I’d assume they’re more rational than dumb. Whatever they think is the value of that holding, it sounds like it’s worth more than that amount to them to exit investments that aren’t “green.” (Or maybe they have some insider info that Alberta is going to shut down coal plants even earlier than expected.)

I doubt there will be the political will to close coal any sooner in Alberta. The current governing party (United Conservatives) won't end them sooner. There was hope in the industry they might reverse the current deadline, which hasn't happened, but it would be very off brand for them to accelerate the end.

The official opposition (and only current credible threat to the government) is the New Democrats. They were governing when the end date was put in place, and they paid a political price, as well as incurred a big economic cost to do so. I doubt they'd change the deadline if they came back to power, because it is their policy.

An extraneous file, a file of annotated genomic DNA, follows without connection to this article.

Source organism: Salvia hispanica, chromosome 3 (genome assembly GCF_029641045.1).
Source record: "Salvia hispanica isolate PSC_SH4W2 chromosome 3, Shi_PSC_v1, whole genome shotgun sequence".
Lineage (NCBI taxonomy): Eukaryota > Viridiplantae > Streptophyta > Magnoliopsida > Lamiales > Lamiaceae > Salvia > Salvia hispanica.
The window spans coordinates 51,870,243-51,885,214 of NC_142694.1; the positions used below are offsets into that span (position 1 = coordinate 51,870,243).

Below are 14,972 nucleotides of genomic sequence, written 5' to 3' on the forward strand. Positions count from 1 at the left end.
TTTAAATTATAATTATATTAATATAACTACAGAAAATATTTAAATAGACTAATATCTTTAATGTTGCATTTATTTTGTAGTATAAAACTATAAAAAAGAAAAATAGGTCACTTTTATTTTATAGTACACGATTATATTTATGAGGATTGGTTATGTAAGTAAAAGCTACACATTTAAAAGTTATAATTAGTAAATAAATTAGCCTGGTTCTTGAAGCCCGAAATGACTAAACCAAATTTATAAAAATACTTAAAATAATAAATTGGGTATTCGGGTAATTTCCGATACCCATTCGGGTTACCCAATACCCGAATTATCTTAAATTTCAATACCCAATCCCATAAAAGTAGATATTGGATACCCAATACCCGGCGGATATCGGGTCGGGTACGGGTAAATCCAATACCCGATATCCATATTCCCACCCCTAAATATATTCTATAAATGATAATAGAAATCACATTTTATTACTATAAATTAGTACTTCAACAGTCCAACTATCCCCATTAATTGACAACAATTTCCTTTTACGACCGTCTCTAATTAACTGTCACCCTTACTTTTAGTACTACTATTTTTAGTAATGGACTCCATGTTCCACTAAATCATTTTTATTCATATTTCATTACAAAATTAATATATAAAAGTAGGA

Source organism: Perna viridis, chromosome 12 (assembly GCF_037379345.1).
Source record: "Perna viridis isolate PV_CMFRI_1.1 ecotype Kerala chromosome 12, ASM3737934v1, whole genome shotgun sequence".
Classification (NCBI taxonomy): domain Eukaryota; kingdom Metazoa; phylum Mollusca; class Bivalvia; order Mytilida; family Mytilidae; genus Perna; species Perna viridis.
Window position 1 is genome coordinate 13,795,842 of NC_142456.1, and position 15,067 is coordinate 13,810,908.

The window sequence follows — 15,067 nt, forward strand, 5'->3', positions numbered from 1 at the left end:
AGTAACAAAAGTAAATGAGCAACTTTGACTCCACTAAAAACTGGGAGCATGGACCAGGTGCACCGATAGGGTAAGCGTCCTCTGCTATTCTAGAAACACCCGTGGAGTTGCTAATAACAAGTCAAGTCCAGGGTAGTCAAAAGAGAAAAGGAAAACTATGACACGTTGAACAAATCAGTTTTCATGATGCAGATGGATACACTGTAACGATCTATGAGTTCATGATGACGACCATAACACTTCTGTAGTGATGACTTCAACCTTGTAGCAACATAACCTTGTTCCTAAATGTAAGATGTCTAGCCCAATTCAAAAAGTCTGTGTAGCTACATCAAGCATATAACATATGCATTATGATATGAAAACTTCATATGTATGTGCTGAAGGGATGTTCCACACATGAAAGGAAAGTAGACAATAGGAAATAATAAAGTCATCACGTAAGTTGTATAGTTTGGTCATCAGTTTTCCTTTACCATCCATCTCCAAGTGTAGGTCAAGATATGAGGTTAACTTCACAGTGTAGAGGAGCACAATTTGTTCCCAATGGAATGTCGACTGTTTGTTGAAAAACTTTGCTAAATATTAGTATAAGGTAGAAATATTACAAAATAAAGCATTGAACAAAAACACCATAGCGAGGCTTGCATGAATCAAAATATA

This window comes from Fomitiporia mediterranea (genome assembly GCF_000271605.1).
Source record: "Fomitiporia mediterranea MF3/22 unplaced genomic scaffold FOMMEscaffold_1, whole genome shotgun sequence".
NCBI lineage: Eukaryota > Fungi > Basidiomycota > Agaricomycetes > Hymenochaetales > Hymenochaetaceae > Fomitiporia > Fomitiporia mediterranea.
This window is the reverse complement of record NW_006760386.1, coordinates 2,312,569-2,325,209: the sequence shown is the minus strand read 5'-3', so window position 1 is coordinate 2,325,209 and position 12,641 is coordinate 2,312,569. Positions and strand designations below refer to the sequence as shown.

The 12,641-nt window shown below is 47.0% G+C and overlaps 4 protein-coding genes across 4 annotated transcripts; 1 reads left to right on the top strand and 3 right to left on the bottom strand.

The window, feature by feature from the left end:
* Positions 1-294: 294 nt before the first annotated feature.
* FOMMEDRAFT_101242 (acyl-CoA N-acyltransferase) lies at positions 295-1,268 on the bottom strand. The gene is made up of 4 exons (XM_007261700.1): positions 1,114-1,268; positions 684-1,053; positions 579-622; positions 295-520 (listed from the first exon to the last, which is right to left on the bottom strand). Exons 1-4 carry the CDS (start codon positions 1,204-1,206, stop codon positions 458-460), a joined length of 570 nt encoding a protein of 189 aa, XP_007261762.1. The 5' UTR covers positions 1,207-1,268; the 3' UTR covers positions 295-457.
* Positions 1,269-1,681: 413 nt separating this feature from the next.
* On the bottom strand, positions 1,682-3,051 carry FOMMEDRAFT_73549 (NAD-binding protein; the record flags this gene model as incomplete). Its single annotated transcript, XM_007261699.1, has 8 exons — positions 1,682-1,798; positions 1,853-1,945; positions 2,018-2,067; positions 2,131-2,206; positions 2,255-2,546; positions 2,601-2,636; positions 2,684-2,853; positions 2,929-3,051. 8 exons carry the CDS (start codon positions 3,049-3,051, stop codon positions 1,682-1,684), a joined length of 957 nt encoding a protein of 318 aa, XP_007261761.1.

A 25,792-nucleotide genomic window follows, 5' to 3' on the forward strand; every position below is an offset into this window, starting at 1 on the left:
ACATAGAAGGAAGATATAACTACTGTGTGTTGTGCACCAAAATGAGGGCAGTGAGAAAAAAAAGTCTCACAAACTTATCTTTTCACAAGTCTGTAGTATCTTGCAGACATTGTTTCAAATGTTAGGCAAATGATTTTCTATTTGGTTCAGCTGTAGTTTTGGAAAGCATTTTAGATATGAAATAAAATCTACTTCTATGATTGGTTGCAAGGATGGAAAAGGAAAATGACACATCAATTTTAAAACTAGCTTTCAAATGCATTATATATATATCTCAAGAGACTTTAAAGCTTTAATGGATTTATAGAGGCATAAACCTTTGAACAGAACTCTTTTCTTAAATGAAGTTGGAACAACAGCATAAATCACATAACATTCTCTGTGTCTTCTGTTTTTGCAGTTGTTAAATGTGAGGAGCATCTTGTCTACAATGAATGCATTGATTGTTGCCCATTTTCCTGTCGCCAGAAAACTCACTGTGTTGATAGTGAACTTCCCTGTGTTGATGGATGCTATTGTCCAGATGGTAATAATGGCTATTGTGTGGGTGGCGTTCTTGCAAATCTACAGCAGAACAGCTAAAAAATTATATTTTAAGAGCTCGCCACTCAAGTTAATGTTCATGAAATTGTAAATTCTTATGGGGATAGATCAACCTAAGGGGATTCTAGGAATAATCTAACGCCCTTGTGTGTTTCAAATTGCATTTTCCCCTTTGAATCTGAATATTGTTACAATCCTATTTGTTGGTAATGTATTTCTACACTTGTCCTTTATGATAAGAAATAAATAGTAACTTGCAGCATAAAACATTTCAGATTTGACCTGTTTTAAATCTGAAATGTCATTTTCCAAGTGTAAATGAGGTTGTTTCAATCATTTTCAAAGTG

Liberty

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Re: ALS.TO - Altius Minerals
« Reply #7383 on: July 27, 2020, 04:33:27 PM »
Yeah but with that purchase price you would be a fool not to do it.

I make that deal all day. It's a no brainer. I don't like the coal royalties just as mucH as the next guy but with that price I'm glad they did it.

So you're saying their partners, Liberty Metals & Mining, are really dumb?

I’d assume they’re more rational than dumb. Whatever they think is the value of that holding, it sounds like it’s worth more than that amount to them to exit investments that aren’t “green.” (Or maybe they have some insider info that Alberta is going to shut down coal plants even earlier than expected.)